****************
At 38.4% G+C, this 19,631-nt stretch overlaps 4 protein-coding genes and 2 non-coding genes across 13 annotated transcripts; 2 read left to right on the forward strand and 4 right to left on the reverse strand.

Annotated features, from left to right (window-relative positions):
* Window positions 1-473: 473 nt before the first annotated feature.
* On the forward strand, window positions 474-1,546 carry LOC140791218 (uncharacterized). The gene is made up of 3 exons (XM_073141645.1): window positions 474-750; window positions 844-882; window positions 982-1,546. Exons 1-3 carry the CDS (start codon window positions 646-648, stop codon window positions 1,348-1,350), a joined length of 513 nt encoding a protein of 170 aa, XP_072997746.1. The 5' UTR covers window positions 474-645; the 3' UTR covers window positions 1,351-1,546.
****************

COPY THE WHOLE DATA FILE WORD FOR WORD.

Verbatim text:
At 38.4% G+C, this 19,631-nt stretch overlaps 4 protein-coding genes and 2 non-coding genes across 13 annotated transcripts; 2 read left to right on the forward strand and 4 right to left on the reverse strand.

Annotated features, from left to right (window-relative positions):
* Window positions 1-473: 473 nt before the first annotated feature.
* On the forward strand, window positions 474-1,546 carry LOC140791218 (uncharacterized). The gene is made up of 3 exons (XM_073141645.1): window positions 474-750; window positions 844-882; window positions 982-1,546. Exons 1-3 carry the CDS (start codon window positions 646-648, stop codon window positions 1,348-1,350), a joined length of 513 nt encoding a protein of 170 aa, XP_072997746.1. The 5' UTR covers window positions 474-645; the 3' UTR covers window positions 1,351-1,546.